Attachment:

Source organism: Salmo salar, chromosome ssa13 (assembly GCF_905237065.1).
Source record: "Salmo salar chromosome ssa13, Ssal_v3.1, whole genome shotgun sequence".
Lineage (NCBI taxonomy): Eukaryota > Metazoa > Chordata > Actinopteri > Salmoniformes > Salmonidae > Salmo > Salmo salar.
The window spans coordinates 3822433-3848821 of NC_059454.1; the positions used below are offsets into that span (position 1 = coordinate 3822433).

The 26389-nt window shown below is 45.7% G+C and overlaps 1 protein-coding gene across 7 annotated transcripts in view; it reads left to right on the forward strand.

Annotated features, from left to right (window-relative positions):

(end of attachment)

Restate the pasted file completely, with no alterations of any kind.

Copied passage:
Source organism: Salmo salar, chromosome ssa13 (assembly GCF_905237065.1).
Source record: "Salmo salar chromosome ssa13, Ssal_v3.1, whole genome shotgun sequence".
Lineage (NCBI taxonomy): Eukaryota > Metazoa > Chordata > Actinopteri > Salmoniformes > Salmonidae > Salmo > Salmo salar.
The window spans coordinates 3822433-3848821 of NC_059454.1; the positions used below are offsets into that span (position 1 = coordinate 3822433).

The 26389-nt window shown below is 45.7% G+C and overlaps 1 protein-coding gene across 7 annotated transcripts in view; it reads left to right on the forward strand.

Annotated features, from left to right (window-relative positions):